Well…Takanofuji has certainly stirred-up a hornet’s nest! And I can’t wait to read what other Tachiai commenters and team members are going to say on this page.

  3. I’d like to see Takanofuji resign or be sacked. He was caught and punished once already, and there’s no sign he’s learnt from it. It’s the deliberate and habitual demeaning of his juniors that sticks out for me. That’s a different ball-game from a one-off loss of temper. I don’t really care if he has no other prospects. Chiganoura oyakata has to think of the other young men in his care and the reputation of his stable.

    • Well, Chiganoura oyakata has still Takakeisho, Takagenji and Takanosho. That’s 3 sekitori. Most stables would be quite happy with that number.

  4. I assume that if Takanofuji refuses to retire he could be dismissed, which is what happened to Sokokurai a few years ago. In that case of course, the wrestler went to court and won.

    • Sokokurai had his oyakata back him up from the get go. Arashio oyakata believed Sokokurai was not involved in yaocho, and thus, of course, welcomed him back with open arms once he was re-instated. Takanofuji, OTOH, has created a major trust crisis with his oyakata. The letter to the NSK, the appeal to the sports ministry, the press conference, all were done without consultation with his stablemaster, who then had to go and apologize to the NSK for them. Furthermore, last fall, when he joined the heya, Chiganoura oyakata signed him on a “written oath” that if he is violent ever again, he will retire. Now Takanofuji admits to the fact of violence, and yet refuses to retire, further deepening the mistrust between him and Chiganoura oyakata.

      (Funny how he demands that his tsukebito abide by the hierarchy and say thank-you for the early bath, etc., while he himself defies the chain of command)

      Under those circumstances, I believe that even if there is government or court opinion that he should be reinstated (which I think highly unlikely), he would not be welcomed back to Chiganoura beya. If the matter is forced, it could lead to very odd results. I’d speculate that the court would rather leave the dismissal standing but just rule a large compensation.

      • When Sokokurai was reinstated it was like the pivotal scene from “The Shawshank Redemption”. Takanofuji will not elicit that kind of emotional response if he ever gets back, which I doubt. I still feel a bit sorry for him: he’s a bully and an a**hole but I think he could have turned around with the right guidance. Ah well… let’s hope he can do something positive with his compensation cheque. I would imagine that there are some pro-wrestling and MMA promotions that would be very interested.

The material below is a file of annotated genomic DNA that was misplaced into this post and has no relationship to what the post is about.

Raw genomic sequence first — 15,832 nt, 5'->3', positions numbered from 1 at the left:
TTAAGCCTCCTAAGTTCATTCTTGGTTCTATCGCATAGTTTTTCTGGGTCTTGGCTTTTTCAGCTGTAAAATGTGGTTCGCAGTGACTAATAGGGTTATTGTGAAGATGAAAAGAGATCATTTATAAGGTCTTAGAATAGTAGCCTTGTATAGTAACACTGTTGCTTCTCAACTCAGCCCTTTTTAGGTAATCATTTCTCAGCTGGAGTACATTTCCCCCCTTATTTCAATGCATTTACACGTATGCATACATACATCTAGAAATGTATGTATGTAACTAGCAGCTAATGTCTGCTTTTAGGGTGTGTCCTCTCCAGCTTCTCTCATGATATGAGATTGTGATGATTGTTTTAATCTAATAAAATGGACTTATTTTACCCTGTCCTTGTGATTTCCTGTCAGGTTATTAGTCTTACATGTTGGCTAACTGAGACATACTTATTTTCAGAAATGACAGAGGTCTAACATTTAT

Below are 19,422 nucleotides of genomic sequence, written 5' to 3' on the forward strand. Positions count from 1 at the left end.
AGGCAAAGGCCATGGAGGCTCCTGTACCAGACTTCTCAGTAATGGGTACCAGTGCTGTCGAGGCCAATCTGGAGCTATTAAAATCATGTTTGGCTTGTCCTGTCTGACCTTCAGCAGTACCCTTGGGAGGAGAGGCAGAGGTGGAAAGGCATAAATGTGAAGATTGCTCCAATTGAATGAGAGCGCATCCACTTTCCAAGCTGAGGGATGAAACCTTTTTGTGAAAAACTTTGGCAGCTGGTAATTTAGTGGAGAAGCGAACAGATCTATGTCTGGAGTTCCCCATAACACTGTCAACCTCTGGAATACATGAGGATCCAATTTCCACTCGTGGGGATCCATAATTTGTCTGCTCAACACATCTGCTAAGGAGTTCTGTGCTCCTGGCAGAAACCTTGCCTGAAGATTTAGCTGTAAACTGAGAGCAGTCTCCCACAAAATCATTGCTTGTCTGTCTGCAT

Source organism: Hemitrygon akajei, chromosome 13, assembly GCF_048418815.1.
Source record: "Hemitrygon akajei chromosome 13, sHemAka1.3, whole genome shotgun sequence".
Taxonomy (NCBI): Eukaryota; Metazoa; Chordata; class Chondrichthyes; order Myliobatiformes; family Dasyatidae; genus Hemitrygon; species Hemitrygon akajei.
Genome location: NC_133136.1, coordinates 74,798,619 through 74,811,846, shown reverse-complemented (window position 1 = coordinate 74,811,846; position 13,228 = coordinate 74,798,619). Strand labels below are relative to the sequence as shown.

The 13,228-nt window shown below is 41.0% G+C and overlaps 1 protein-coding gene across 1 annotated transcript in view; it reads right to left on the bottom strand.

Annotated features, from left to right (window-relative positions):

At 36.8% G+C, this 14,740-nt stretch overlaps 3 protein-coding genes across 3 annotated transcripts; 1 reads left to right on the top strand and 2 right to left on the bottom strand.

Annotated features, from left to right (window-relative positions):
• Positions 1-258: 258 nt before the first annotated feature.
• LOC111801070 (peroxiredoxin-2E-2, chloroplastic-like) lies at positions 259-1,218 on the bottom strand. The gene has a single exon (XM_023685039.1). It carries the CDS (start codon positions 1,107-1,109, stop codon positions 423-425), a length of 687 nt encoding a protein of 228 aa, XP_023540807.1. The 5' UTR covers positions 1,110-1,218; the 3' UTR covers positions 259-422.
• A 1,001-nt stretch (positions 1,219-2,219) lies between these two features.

• I know the owner of RIZIN said his organization was not a dumping ground for rogue rikishi. I’m sure he wouldn’t mind yaocho experts, but trouble makers are a different thing. I’m not sure about other outfits.

          I also feel kind of sorry about Takanofist, as I believe at this point he doesn’t realize he is a pawn being played by whoever, ahem, is footing the bill for those two lawyers. He thinks he has a way back, and doesn’t realize that his bridges are burnt to ashes. His brother is brighter than he is. He tried to convince him to lay off the press conference thing. Whether he believes himself right or wrong, Takagenji is in damage control mode, while Takanofist is still gathering momentum in his avalanche.

        • In terms of guidance, where was the oyakata when all the “guiding” of the shin-deshi was going on? Are the coaches generally not around enough to notice this sort of thing? Is it only done behind their backs? Or is it seen as acceptable?

          • As far as I can determine, the oyakata is not around during chores. He doesn’t see what’s going on in the kitchen, the dormitory or the bath.

              • Right, because he was actually not on premises. Under normal circumstances, the oyakata lives in the same building, eats his meals with the rikishi, etc., so it decreases the likelihood of situations escalating without a responsible adult to step in.

          • If the oyakata knew what was going on, then he’s to blame for complicity. If the oyakata did not now what was going on he’s to blame for negligence or incompetence.

            As for the ugly aftermath it is not unlikely that “ahem” is in some way culpable,

            • I don’t believe it was complicity (because after all he reported the matter as soon as it turned out that violence has occured, and he had Takanofist sign an oath that he will retire if he is violent again, so it doesn’t seem to be a policy with him to encourage violence). I’m not sure it’s exactly negligence or incompetence. Sure, he has vicarious responsibility. But I think the issue with him is just that he trusts his rikishi too much. This was evident when Takakeisho blew that knee, and then insisted that he can use it, so Chiganoura let him back into the basho. After he realized that Takakeisho can’t be trusted in this (too eager to self-sacrifice), he put his foot down and corrected it.